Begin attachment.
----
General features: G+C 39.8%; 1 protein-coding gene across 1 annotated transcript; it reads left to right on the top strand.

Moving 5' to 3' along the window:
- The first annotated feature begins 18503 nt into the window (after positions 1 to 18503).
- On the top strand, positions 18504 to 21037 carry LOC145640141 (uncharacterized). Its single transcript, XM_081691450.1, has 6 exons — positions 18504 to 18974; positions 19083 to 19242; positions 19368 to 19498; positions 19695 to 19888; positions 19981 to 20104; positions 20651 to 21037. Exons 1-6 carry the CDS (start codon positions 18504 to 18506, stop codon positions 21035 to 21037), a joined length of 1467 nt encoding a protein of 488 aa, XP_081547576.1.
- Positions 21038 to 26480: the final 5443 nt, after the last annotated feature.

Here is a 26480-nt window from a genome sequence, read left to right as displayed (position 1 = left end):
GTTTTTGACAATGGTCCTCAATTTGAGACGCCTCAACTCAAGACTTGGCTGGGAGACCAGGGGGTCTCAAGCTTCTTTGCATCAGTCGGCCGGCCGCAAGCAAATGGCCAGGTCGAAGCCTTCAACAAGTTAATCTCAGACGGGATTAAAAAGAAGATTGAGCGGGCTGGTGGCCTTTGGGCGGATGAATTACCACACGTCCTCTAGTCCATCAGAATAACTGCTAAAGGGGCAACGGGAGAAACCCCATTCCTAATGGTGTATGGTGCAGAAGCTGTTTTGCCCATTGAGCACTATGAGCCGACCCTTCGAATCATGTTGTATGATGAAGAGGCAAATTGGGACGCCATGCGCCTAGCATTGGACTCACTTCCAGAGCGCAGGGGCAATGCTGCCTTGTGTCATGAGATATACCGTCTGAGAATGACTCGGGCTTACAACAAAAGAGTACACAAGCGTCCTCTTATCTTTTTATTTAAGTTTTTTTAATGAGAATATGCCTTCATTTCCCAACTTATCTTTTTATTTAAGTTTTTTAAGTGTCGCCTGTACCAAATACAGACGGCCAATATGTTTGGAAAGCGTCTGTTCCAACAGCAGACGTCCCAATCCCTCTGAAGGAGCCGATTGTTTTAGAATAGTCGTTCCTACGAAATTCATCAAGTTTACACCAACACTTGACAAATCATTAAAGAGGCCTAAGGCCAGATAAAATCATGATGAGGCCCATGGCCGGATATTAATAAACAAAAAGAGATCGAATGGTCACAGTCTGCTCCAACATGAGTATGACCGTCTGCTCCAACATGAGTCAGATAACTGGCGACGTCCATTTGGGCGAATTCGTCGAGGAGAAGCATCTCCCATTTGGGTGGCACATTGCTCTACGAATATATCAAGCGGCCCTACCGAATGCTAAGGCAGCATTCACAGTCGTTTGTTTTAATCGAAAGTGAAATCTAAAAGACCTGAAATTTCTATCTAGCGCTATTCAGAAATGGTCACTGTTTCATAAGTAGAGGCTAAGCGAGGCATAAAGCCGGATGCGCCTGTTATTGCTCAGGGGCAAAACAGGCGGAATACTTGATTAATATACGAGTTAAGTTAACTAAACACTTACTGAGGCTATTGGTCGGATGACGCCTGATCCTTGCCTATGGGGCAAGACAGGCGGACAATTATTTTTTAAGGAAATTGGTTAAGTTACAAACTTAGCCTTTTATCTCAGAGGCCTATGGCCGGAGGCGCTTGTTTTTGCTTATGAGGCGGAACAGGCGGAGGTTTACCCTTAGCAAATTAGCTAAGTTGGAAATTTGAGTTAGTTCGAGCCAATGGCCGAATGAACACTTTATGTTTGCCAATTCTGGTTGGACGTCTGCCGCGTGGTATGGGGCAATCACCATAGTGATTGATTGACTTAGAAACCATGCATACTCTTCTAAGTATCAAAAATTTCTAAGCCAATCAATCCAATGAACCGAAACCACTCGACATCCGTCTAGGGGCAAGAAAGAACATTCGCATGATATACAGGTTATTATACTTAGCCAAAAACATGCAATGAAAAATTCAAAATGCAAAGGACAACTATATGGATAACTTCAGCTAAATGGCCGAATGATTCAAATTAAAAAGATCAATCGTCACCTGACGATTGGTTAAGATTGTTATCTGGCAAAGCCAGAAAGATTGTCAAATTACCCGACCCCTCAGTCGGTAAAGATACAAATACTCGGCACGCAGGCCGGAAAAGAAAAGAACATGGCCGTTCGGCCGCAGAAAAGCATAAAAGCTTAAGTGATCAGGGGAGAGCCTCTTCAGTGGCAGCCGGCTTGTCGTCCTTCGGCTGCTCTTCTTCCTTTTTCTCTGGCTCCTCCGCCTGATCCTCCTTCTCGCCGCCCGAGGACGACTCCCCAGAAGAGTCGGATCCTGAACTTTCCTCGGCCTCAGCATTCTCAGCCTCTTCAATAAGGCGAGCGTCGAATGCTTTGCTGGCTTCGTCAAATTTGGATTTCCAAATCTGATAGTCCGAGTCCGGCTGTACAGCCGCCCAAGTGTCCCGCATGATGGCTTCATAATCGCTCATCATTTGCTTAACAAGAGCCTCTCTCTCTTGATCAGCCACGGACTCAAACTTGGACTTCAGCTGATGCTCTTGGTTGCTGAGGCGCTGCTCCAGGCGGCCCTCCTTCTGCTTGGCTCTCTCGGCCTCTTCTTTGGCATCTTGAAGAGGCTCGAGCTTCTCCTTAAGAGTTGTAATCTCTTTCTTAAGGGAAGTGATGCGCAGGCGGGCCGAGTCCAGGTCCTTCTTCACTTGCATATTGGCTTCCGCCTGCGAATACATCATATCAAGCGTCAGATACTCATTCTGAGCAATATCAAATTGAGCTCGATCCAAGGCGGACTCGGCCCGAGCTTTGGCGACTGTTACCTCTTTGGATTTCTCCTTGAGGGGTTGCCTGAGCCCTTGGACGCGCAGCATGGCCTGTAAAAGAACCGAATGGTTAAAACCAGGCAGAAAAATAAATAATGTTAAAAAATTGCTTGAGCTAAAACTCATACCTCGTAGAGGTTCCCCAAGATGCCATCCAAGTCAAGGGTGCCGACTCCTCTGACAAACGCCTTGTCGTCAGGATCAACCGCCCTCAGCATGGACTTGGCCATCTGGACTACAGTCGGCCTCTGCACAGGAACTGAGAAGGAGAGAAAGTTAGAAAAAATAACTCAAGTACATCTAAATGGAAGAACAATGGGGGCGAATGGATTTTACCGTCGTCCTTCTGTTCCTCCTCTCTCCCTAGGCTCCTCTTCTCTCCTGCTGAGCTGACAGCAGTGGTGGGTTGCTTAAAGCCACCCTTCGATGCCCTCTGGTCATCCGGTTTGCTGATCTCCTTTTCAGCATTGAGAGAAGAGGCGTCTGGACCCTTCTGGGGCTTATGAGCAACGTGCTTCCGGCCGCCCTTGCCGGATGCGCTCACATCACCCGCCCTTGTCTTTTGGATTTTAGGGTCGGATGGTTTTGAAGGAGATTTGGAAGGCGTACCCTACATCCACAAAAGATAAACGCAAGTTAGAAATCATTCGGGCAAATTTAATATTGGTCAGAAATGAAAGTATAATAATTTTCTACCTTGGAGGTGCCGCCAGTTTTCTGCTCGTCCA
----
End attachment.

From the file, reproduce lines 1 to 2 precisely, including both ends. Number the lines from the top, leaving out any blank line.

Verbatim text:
General features: G+C 39.8%; 1 protein-coding gene across 1 annotated transcript; it reads left to right on the top strand.

Moving 5' to 3' along the window: